What Are SQF Codes And Why Are They Important?
Updated: Jul 1
Safe Quality Food (SQF) codes are a process and product certification standard that address all sectors of the food industry, from primary production to transport and distribution.
The Safe Quality Food Institute (SQFI) offers an internationally recognized certification system, divided into three levels of certification, designed to meet the needs of all suppliers in the food industry.
The SQF 2000 Code is divided into these three levels:
Level 1, which covers food safety fundamentals
Level 2, which recognizes certified HACCP food safety plans
Level 3, which outlines a comprehensive food safety and quality management system
The main feature of the SQF Code is its emphasis on the systematic application of Hazard Analysis Critical Control Points (HACCP) for control of food quality hazards, as well as food safety.
The implementation of an SQF management system addresses a buyer’s food safety and quality requirements and provides a solution for businesses supplying local and global food markets.
This enables suppliers to help assure their customers that food has been produced, processed, prepared, and handled according to the highest possible standards, at all levels of the supply chain.
Why Are SQF Codes Important In The Flooring Industry?
Companies that fall under the food and beverage processing industry are required to complete a selection of modules, which cover a series of steps pertaining to food processing, farming and distribution.
The modules are explained in a document called “Construction and Control of Product Handling and Storage Areas”, and there are several subsections that discuss flooring considerations.
The SQF codes that pertain to flooring are explained below.
2.2 Floors, Drains and Waste Traps
2.2.1 Floors shall be constructed of smooth, dense, impact resistant material that can be effectively graded, drained, impervious to liquid and easily cleaned.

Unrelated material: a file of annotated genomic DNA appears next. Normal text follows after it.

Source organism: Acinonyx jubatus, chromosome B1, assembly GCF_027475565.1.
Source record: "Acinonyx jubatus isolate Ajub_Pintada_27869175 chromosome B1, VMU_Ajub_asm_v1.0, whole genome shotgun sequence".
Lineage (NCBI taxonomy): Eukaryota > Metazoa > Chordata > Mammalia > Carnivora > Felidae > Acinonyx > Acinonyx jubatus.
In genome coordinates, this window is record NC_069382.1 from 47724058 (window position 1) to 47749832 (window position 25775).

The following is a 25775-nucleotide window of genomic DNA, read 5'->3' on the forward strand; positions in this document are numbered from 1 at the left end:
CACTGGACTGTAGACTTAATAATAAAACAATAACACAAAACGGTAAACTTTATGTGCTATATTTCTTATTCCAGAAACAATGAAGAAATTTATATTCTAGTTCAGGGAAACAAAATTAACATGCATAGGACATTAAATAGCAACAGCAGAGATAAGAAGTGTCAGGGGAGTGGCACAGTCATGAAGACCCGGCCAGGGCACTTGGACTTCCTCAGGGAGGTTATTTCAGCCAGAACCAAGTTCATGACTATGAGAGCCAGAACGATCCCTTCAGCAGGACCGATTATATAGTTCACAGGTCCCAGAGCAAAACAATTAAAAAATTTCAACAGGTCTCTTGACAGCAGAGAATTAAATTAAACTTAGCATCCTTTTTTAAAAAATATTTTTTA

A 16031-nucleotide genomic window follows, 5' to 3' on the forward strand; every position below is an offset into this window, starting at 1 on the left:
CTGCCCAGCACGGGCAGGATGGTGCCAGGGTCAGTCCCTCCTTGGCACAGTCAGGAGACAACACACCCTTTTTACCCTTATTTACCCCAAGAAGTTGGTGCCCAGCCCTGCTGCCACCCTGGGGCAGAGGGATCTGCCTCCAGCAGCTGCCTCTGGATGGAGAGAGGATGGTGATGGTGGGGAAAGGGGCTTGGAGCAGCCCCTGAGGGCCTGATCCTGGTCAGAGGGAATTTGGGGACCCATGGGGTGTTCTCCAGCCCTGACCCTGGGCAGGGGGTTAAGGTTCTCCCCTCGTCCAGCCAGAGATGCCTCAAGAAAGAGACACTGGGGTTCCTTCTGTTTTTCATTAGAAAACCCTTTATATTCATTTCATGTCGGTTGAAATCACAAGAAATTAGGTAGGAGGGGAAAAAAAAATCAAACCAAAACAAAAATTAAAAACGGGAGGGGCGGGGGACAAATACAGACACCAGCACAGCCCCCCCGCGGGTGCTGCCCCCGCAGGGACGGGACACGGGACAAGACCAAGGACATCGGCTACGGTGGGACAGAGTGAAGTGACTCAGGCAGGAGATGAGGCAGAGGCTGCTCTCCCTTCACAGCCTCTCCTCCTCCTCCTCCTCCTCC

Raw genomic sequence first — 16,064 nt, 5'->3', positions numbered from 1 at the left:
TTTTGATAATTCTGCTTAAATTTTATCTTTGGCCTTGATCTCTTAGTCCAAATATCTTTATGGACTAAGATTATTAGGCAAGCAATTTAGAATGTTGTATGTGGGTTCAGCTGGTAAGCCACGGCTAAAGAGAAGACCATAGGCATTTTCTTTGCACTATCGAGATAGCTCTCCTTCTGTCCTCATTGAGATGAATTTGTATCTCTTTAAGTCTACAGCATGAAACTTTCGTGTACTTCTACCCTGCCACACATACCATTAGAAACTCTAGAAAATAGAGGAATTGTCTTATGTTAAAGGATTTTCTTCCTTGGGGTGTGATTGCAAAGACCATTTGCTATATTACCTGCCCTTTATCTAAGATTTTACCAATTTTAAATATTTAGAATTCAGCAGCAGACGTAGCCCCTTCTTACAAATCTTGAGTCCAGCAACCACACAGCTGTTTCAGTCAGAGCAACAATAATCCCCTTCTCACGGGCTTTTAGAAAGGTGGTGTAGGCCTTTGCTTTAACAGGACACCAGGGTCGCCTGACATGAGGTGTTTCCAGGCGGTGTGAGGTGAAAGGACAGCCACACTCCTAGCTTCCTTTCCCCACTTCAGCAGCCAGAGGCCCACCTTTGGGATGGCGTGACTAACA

This code states that the plant floor must be a resinous floor. The recommended flooring type for processing areas is either MMA or Urethane Concrete. Epoxy may be sufficient in areas of little thermal shock or heavy traffic.
2.2.2 When water is used, floors shall be sloped to floor drains at gradients suitable to allow the effective removal of all overflow or waste water under normal working conditions.
This code explains that a proper slope must be present in order to effectively drain water. The statement, “when water is used” is applicable to all processing areas, as sanitation procedures typically require high pressure, high temperature water/steam cleaning.
2.2.3 Drains shall be constructed and located so they can be easily cleaned and not present a hazard.
Drains are the most common harborer of harmful pathogens such as listeria, and the importance of drain cleaning cannot be overstated. Custom pitched trench drains, point drains, and custom formatted drainage systems may need to be installed to ensure worker safety.
2.3 Walls, Partitions, Doors and Ceilings
2.3.2 Wall to wall and wall to floor junctions shall be designed to be cleaned and sealed to prevent the accumulation of debris.
2.3.3 Ducting, conduit and pipes that convey services such as steam or water shall be designed and constructed so as to allow ease of cleaning.
These two codes can be fulfilled using proper coving. Coving eases cleaning operations and eliminates crevices for bacteria and mold to proliferate.
How To Ensure Your Floor Adheres to SQF Codes
Having your facility be SQF certified allows food safety and quality systems to be verified and validated throughout the food chain, increasing brand protection, consumer confidence, and loyalty.
The SQF codes outlined in this blog are helpful for getting a general understanding of the guidelines your facility must abide by, however, each plant floor has its own unique needs.
To ensure your floor adheres to the SQF codes, it is important to find a flooring expert who is experienced with resinous flooring in the food and beverage industry.
This professional must also be knowledgeable of all government regulations, including USDA, HACCP, and FDA regulations.
Luckily, our experienced staff can help you fill this need. Contact us now for a free consultation and quote.
To learn more about regulations and guidelines for food and beverage industry flooring, read our other blogs, “FSMA ACT – What you need to know” and “Importance of Proper Drainage for Food and Beverage Facilities."